When it comes to solving some of the major engineering and software problems that exist within major industries, it’s sometimes worth stepping back and getting a fresh perspective, as is the case at this week’s European Study Group with Industry (ESGI) event.
The ESGI event has established itself as one of the largest industry and academia collaborative efforts in the world, having first been launched in 1968 at Oxford University as a week-long problem-solving workshop.
The reasoning behind its creation is simple, in that, in some instances, a company reaches a brick wall of problem-solving that requires someone from outside to brainstorm and come up with a solution that might be right under their nose.
With the first Irish event having been hosted back in 2008 by the Mathematics Applications Consortium for Science an Industry (MACSI) at the University of Limerick, this year’s event sees seven companies – five of which are Irish – collaborating with researchers from undergraduate level right up to senior professors with aims of solving some very complicated mathematical and statistical problems, much like a hackathon.
Solving really random problems
Organised by University College Dublin’s (UCD) School of Mathematics and Statistics, the event has attracted more than 70 researchers, not just from Ireland, but from a lot of far-flung places, too, including Australia, the United Arab Emirates and Israel, who are all eager to sink their teeth into some challenges.
Following a series of presentations by the companies, the researchers then break into teams and will spend the rest of the week tackling their chosen problem.
“It’s not everyday you get a really random problem [as a researcher],” said Dr Aoibhinn Ní Shúilleabháin who is one of the event’s organisers, in conversation with Siliconrepublic.com.
“If you’ve got your special field, you’ll tend to just work on that. So, for example, if your background is in theoretical fluid dynamics, you mightn’t hear about this problem from Wupperman steel that there are defects that happen during the steel process.”
Taking this Wupperman Steel example, researchers are being posed the problem of the ‘banana’ defect found in steel production.
During the process, steel is coated with thick layers of zinc to prevent the occurrence of rust, however, banana-like defects occur near the edge of the strip where the zinc layer seems to creep upwards and sag again.
Making an effective artificial pancreas
Another problem that researchers are being asked to solve is of particular interest to Dr Ní Shúilleabháin. It comes from the Irish start-up Evolve Technologies, which is looking to develop an accurate and trustworthy algorithm where an artificial pancreas can be used to supply the correct amount of insulin to a diabetes patient on a 24-hour basis.
Currently, type-1 diabetics are required to self-inject themselves with insulin four times each day, but with an artificial pancreas with an effective algorithm it could release sufficient insulin hundreds of times each day, much like a natural pancreas.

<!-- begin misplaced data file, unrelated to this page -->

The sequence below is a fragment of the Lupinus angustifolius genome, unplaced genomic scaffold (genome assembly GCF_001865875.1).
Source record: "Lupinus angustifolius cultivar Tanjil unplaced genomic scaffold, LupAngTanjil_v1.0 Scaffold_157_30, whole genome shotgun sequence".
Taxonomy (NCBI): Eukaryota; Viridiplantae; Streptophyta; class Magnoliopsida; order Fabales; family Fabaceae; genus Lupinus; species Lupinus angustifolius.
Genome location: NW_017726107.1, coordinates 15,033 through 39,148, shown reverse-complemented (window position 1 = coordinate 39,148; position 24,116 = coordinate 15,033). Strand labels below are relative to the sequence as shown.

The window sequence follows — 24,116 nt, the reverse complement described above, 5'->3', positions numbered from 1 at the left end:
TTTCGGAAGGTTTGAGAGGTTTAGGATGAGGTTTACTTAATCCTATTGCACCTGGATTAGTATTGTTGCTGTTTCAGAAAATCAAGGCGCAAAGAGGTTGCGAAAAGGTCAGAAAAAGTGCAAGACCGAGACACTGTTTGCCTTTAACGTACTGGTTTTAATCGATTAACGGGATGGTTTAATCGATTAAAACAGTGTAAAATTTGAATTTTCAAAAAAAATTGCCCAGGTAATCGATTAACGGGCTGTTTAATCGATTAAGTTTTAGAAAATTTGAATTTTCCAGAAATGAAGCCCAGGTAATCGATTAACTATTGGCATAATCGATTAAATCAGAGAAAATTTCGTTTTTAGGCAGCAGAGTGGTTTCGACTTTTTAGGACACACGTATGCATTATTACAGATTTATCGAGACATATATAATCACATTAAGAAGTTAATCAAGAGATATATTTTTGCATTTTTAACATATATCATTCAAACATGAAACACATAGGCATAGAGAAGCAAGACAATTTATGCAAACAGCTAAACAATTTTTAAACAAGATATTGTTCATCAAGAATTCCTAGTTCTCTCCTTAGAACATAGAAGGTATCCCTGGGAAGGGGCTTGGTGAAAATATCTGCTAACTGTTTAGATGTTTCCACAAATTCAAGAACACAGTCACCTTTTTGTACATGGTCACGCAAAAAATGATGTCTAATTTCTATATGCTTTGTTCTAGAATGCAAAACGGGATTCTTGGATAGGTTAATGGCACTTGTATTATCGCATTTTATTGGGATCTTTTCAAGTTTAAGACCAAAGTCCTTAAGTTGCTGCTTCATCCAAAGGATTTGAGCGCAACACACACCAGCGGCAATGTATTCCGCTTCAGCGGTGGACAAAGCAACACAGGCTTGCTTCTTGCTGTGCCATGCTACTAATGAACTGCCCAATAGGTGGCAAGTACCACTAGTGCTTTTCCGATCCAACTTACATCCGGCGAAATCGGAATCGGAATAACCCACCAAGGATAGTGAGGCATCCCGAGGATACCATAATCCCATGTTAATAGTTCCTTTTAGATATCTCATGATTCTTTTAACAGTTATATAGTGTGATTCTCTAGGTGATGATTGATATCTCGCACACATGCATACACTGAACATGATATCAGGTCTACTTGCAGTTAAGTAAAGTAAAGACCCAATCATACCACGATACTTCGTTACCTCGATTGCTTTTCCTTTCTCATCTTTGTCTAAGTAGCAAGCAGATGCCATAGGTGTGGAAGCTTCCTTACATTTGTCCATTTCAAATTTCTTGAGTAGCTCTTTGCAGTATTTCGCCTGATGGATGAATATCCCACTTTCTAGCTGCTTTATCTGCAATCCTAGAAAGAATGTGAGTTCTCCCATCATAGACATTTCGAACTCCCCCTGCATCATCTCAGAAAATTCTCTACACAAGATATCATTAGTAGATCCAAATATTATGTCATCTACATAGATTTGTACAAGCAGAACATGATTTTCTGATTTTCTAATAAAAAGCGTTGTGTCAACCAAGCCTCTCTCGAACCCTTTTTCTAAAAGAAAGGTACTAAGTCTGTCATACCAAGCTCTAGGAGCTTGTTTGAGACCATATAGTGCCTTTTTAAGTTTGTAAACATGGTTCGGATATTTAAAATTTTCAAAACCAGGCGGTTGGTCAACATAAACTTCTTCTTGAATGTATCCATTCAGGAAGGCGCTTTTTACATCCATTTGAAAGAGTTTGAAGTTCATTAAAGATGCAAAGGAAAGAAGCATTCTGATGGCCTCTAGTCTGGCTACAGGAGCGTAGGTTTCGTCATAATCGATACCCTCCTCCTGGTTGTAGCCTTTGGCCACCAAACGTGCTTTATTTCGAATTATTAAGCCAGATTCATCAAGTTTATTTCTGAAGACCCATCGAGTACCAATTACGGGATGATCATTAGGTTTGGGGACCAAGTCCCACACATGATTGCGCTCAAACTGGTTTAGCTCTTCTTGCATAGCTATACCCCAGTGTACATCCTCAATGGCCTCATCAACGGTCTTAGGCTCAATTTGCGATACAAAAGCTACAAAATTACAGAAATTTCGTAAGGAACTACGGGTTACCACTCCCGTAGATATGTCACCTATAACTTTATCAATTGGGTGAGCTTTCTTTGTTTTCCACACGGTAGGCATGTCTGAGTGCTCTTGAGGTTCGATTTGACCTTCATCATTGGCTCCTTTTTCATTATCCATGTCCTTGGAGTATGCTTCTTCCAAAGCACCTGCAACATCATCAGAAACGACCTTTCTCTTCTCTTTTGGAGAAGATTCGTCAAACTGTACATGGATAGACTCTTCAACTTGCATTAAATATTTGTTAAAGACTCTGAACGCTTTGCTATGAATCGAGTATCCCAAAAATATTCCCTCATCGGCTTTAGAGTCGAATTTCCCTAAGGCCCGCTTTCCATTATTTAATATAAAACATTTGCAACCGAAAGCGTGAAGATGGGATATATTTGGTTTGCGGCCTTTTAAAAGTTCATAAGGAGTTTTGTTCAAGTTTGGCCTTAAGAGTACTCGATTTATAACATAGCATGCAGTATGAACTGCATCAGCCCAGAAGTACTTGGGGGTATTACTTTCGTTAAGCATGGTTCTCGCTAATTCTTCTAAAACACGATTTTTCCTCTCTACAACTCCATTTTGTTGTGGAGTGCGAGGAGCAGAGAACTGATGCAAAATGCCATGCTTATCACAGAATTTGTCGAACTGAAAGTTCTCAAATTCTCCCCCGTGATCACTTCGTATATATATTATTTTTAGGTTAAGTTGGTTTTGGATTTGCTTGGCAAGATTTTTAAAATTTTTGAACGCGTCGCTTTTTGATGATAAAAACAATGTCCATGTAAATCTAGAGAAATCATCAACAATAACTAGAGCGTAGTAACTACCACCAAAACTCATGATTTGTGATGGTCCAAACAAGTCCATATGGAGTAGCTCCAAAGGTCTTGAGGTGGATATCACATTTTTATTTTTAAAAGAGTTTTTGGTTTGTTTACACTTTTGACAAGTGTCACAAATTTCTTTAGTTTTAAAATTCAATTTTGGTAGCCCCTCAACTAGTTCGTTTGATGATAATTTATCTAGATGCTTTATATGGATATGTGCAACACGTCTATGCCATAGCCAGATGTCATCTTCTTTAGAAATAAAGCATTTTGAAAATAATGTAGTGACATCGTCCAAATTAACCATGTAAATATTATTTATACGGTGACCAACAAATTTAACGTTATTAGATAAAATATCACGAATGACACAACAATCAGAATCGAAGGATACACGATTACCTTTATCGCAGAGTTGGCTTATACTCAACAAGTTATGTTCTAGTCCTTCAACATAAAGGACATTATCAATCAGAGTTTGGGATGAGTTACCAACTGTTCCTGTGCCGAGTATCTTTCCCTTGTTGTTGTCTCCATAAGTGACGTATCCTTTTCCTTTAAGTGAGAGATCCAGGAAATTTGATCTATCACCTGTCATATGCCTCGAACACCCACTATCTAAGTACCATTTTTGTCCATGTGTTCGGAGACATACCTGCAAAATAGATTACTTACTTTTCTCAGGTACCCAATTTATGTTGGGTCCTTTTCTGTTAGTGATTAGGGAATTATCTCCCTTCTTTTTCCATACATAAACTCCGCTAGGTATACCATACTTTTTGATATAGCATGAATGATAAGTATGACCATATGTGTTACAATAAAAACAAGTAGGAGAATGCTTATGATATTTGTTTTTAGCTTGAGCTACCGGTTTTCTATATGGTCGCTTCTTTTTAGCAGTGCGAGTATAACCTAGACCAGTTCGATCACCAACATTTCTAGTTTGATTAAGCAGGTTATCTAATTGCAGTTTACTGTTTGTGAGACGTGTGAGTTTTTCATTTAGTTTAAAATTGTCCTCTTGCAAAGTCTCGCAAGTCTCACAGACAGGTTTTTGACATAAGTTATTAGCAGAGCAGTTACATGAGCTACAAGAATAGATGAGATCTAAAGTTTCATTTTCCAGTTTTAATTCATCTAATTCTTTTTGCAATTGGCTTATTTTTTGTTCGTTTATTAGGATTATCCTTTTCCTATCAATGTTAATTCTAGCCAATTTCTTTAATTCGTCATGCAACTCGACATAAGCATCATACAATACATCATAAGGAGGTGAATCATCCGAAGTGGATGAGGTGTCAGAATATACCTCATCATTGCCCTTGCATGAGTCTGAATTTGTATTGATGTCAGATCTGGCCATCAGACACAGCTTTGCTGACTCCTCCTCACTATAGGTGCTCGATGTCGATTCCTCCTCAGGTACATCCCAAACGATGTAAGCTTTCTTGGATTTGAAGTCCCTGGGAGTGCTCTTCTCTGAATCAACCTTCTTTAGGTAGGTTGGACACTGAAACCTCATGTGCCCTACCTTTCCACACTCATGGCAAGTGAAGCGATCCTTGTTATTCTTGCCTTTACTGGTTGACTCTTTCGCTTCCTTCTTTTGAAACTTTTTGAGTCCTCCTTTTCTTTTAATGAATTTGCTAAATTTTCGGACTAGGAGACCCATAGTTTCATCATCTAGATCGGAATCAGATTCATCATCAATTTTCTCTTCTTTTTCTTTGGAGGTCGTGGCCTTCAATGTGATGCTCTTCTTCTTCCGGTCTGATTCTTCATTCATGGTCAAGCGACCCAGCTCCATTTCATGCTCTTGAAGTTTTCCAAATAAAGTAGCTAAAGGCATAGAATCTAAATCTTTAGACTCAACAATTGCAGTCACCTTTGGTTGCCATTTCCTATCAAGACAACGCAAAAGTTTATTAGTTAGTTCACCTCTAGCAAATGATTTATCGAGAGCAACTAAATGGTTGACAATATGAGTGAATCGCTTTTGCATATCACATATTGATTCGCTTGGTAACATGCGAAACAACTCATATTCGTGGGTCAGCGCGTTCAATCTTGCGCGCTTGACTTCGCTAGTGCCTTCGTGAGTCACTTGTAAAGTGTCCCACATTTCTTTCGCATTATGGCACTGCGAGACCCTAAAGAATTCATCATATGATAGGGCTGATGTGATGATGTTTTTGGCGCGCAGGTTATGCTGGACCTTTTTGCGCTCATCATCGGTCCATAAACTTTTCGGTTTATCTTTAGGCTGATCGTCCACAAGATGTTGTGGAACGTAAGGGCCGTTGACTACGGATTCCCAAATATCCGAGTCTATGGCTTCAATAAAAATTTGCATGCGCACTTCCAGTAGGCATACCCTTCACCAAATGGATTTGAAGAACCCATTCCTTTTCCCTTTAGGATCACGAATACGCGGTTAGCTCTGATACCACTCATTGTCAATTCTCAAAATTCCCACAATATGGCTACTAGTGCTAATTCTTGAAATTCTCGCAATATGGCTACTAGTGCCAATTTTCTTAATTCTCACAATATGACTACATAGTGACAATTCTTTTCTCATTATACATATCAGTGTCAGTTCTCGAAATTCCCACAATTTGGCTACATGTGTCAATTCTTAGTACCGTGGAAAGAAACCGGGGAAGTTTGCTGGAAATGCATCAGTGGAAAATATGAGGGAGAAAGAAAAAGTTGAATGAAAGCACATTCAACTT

“They aren’t problems that we tend to hear about for mathematicians, but it could have real impact on the world and people’s daily lives as well,” Ní Shúilleabháin said.
Think BioSolution – founded by two UCD PhD graduates – is in the midst of developing technology that would allow a smartphone camera to give you health-related information.
For example, its technology allows a camera to read your heart and respiratory rate from a video of your face, but now they are seeking help to develop an algorithm that will help minimise the storage costs and data-processing time.
Irish start-ups involved
Aside from giving companies a way of recruiting researchers to solve their engineering and software problems, Ní Shúilleabháin said this event is a fantastic way for researchers to forge new careers by dealing directly with industry.
“Academia would always get a lot of critique that everything they do is in their ivory tower, while industry perhaps would get critiqued that everything they’re doing isn’t research-based,” she said.
“Here what we have is a perfect opportunity for those two sides to come together.”
Three of the companies taking part in EGSI are Irish start-ups – Ashgrove Anaytics, Think BioSolution and Evolve Technologies – which, Ní Shúilleabháin said, is something to celebrate.
“They’ve come from an idea that somebody got as a postgraduate, and now they’re building an industry and employing people while bringing in the research element.
“I think that’s really something to celebrate: that we have that entrepreneurship and that high-quality research where it all comes together.”
To see a full list of the companies and problems presented to the researchers, you can visit the ESGI microsite.
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